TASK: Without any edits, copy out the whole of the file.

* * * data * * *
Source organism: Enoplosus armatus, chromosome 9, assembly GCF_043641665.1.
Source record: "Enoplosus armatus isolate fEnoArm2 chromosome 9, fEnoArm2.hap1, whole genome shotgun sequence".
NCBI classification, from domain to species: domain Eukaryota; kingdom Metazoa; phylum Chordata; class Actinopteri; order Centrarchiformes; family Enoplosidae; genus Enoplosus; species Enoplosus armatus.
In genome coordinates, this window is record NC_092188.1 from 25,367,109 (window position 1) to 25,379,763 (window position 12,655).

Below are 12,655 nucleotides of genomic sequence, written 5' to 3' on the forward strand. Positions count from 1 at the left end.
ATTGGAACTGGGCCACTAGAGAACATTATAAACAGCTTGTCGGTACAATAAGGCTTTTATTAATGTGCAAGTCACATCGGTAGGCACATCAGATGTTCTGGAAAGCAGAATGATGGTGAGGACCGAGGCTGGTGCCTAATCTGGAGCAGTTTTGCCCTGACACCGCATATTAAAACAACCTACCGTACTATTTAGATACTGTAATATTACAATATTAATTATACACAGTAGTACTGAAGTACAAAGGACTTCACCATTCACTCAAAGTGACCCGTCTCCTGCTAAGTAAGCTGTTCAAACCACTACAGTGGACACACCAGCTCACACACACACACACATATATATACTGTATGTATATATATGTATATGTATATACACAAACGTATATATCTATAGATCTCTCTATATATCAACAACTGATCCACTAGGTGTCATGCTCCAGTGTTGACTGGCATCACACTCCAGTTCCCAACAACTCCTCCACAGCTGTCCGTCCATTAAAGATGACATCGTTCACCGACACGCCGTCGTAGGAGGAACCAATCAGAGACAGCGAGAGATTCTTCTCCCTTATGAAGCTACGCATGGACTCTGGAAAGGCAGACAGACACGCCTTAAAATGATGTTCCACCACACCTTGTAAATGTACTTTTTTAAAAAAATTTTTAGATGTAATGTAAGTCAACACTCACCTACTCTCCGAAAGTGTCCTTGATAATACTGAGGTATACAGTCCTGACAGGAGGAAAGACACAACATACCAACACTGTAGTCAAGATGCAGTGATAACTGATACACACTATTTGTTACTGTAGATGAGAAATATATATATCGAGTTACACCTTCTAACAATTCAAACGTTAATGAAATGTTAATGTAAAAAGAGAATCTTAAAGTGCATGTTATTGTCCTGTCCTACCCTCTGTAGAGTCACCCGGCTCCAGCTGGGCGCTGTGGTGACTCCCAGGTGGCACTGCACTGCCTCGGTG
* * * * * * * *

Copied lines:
Source organism: Enoplosus armatus, chromosome 9, assembly GCF_043641665.1.
Source record: "Enoplosus armatus isolate fEnoArm2 chromosome 9, fEnoArm2.hap1, whole genome shotgun sequence".
NCBI classification, from domain to species: domain Eukaryota; kingdom Metazoa; phylum Chordata; class Actinopteri; order Centrarchiformes; family Enoplosidae; genus Enoplosus; species Enoplosus armatus.
In genome coordinates, this window is record NC_092188.1 from 25,367,109 (window position 1) to 25,379,763 (window position 12,655).

Below are 12,655 nucleotides of genomic sequence, written 5' to 3' on the forward strand. Positions count from 1 at the left end.
ATTGGAACTGGGCCACTAGAGAACATTATAAACAGCTTGTCGGTACAATAAGGCTTTTATTAATGTGCAAGTCACATCGGTAGGCACATCAGATGTTCTGGAAAGCAGAATGATGGTGAGGACCGAGGCTGGTGCCTAATCTGGAGCAGTTTTGCCCTGACACCGCATATTAAAACAACCTACCGTACTATTTAGATACTGTAATATTACAATATTAATTATACACAGTAGTACTGAAGTACAAAGGACTTCACCATTCACTCAAAGTGACCCGTCTCCTGCTAAGTAAGCTGTTCAAACCACTACAGTGGACACACCAGCTCACACACACACACACATATATATACTGTATGTATATATATGTATATGTATATACACAAACGTATATATCTATAGATCTCTCTATATATCAACAACTGATCCACTAGGTGTCATGCTCCAGTGTTGACTGGCATCACACTCCAGTTCCCAACAACTCCTCCACAGCTGTCCGTCCATTAAAGATGACATCGTTCACCGACACGCCGTCGTAGGAGGAACCAATCAGAGACAGCGAGAGATTCTTCTCCCTTATGAAGCTACGCATGGACTCTGGAAAGGCAGACAGACACGCCTTAAAATGATGTTCCACCACACCTTGTAAATGTACTTTTTTAAAAAAATTTTTAGATGTAATGTAAGTCAACACTCACCTACTCTCCGAAAGTGTCCTTGATAATACTGAGGTATACAGTCCTGACAGGAGGAAAGACACAACATACCAACACTGTAGTCAAGATGCAGTGATAACTGATACACACTATTTGTTACTGTAGATGAGAAATATATATATCGAGTTACACCTTCTAACAATTCAAACGTTAATGAAATGTTAATGTAAAAAGAGAATCTTAAAGTGCATGTTATTGTCCTGTCCTACCCTCTGTAGAGTCACCCGGCTCCAGCTGGGCGCTGTGGTGACTCCCAGGTGGCACTGCACTGCCTCGGTG